As is custom with duos, Cat’s Eyes relies on its members’ opposing forces: Rachel Zeffira, a Canadian soprano, composer and multi-instrumentalist who summons celestial delicacy from every song, manages to smoothe out the barbed post-punk tendencies of Horrors frontman Faris Badwan. On their second album proper – if you discount their Ivor-nominated soundtrack to the Peter Strickland film The Duke of Burgundy – their sound has expanded, taking in widescreen compositions full of Disney romanticism (Treasure House), Ennio Morricone-inspired soundcsapes (Girl in the Room), spooky neo-noir atmospherics (Everything Moves Towards the Sun) and a moment of reverb-drenched surf rock guitar that would make Tarantino giddy (Be Careful Where You Park Your Car). What is most intriguing is their bond; particularly during the sinister love affair of Drag – “the things we do when we’re together, if they only knew they would keep us apart” – a jarring narrative that’s more gruesome horror than gooey romcom.

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Record Collector - 80
Based on rating 4/5
80

Rachel Zaffira and The Horrors’ Faris Badwan are clearly scholars of a school of pop located just outside the mainstream. They tackle everything from embittered 60s girl pop to dislocated singer-songwriter monologues on their third album, and 90 per cent of the time the results are spellbinding. There remain traces of Badwan’s primary gang but again, they take a backseat.

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Exclaim - 70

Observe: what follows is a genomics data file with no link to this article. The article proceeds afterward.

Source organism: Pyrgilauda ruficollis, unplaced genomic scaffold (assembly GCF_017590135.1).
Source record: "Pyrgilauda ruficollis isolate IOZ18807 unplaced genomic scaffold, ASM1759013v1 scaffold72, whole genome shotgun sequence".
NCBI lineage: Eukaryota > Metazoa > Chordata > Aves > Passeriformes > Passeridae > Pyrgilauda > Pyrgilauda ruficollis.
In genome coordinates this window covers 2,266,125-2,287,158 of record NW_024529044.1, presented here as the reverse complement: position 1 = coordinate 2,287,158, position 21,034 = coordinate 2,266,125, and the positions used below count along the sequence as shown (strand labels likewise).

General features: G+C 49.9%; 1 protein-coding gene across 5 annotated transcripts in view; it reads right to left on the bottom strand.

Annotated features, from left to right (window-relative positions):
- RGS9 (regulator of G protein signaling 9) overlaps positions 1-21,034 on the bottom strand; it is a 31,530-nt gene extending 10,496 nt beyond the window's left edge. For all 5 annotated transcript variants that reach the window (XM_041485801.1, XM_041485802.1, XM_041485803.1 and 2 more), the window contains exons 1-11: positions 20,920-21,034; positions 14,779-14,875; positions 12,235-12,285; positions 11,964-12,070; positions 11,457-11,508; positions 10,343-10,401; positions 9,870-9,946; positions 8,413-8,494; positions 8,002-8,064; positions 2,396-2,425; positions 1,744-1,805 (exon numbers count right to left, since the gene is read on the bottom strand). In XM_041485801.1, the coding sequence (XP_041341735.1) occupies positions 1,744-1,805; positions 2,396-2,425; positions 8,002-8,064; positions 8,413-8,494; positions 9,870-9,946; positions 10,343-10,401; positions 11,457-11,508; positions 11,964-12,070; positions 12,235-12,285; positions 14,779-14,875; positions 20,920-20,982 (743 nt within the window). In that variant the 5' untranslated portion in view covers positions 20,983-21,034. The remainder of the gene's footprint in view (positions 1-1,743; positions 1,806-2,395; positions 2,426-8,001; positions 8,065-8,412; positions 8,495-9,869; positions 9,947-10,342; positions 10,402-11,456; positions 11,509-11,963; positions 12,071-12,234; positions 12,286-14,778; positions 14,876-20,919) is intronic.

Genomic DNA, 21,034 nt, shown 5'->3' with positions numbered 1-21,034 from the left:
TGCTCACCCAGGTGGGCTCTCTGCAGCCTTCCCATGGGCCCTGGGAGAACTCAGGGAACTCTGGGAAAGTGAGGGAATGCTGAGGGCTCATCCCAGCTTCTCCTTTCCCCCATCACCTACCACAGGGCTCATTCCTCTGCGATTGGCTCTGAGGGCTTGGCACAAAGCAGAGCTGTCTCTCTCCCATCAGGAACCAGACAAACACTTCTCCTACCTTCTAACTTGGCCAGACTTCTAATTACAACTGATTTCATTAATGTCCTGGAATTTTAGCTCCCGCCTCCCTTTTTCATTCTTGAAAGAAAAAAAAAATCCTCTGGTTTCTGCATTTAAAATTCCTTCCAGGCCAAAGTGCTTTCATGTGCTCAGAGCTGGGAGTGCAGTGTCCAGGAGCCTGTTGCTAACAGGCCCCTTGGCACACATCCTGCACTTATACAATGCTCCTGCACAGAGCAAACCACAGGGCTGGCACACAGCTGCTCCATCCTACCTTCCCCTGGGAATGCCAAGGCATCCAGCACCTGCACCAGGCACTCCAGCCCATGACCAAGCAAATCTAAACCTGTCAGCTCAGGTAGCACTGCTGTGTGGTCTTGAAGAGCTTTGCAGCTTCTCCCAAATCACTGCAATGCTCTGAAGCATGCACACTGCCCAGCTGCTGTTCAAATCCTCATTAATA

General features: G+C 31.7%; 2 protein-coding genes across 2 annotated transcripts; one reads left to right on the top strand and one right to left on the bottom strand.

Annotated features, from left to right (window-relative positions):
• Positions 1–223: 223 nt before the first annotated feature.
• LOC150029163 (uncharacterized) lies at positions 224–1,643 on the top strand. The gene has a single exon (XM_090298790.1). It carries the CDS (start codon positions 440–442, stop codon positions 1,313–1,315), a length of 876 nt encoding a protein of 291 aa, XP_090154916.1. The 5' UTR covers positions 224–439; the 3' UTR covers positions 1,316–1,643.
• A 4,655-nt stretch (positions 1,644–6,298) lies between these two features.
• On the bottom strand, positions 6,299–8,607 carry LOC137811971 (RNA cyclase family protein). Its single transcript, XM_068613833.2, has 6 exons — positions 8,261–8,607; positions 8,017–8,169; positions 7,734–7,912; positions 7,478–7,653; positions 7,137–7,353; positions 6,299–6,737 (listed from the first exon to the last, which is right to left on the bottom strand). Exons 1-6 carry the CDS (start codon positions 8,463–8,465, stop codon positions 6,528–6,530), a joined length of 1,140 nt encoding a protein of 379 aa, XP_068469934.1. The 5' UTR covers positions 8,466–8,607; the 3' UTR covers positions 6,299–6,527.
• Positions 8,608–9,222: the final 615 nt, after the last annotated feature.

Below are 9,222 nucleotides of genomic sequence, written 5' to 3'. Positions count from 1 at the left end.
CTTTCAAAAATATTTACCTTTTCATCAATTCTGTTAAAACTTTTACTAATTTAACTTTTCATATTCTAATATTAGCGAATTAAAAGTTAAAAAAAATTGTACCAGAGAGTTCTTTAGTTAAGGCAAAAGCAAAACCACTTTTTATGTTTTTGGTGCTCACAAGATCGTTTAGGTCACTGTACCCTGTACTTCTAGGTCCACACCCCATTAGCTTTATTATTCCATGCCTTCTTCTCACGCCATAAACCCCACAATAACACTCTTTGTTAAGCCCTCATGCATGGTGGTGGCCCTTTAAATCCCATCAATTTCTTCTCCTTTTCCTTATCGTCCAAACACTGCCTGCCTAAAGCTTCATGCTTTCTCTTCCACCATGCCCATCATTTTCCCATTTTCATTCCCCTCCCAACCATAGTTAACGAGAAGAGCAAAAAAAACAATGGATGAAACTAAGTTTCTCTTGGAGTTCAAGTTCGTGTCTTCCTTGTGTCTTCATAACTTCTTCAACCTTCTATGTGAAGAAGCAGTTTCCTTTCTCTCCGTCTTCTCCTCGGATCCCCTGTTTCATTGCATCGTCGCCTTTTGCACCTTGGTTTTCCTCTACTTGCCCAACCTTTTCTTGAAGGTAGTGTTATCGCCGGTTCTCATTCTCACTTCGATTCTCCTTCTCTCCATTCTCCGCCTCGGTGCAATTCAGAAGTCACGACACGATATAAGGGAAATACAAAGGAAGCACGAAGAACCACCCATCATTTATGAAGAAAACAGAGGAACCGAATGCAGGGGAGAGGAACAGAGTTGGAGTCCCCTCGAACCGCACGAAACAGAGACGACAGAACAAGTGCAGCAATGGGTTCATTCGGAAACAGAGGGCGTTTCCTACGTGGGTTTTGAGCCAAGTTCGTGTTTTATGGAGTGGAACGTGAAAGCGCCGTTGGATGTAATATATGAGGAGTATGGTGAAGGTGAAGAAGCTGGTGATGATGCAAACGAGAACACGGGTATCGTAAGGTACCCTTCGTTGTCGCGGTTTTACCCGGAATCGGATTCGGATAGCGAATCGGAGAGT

Based on rating 7/10
70

The otherworldly duo of Faris Badwan and Rachel Zeffira, also known as Cat's Eyes, have returned with their second album. Their sound continues to be influenced by Zeffira's background as a classical musician, but on Treasure House, it's fused with the influence of '60s girl groups, particularly on the dramatic "Drag. " There are jauntier numbers on this record than on their debut, such as "Be Careful Where You Park Your Car," whose surf rock guitar expands the duo's sonic palette even further.

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Under The Radar - 70
Based on rating 7/10
70

Lush '60s pop, running almost the full spectrum of all that phrase conjures up. The opening trio of songs really go for the orchestral, baroque side of the era, gliding and swaying through chimerical landscapes. "Be Careful Where You Park Your Car" veers off into a gritty girl group stomp-infectious, sure to get you up and dancing, the lyrics also doing a fine job of mimicking the source material.

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Drowned In Sound - 30
Based on rating 3/10
30

Cat’s Eyes are made up of Canadian composure and multi-instrumentalist Rachel Zaffira and Faris Badwan, him from the Horrors. They make the kind of music that takes the best bits of Sixties pop and avant-garde to create luscious soundscapes with lurid subject matter. But instead of sounding like a vanity project, it comes across as a fully formed project.

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The Quietus
Their review was positive

When your band's first gig ever happens to be at the Vatican's St. Peter's Basilica, having managed to convince security of your catholic choir credentials, performing a psalm-like rendition of a song of yours accompanied by the church's majestic organ, odds are high that this will inform the narrative of your entire musical career. That it will push you to raise the bar a little more for each subsequent release.

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'Treasure House'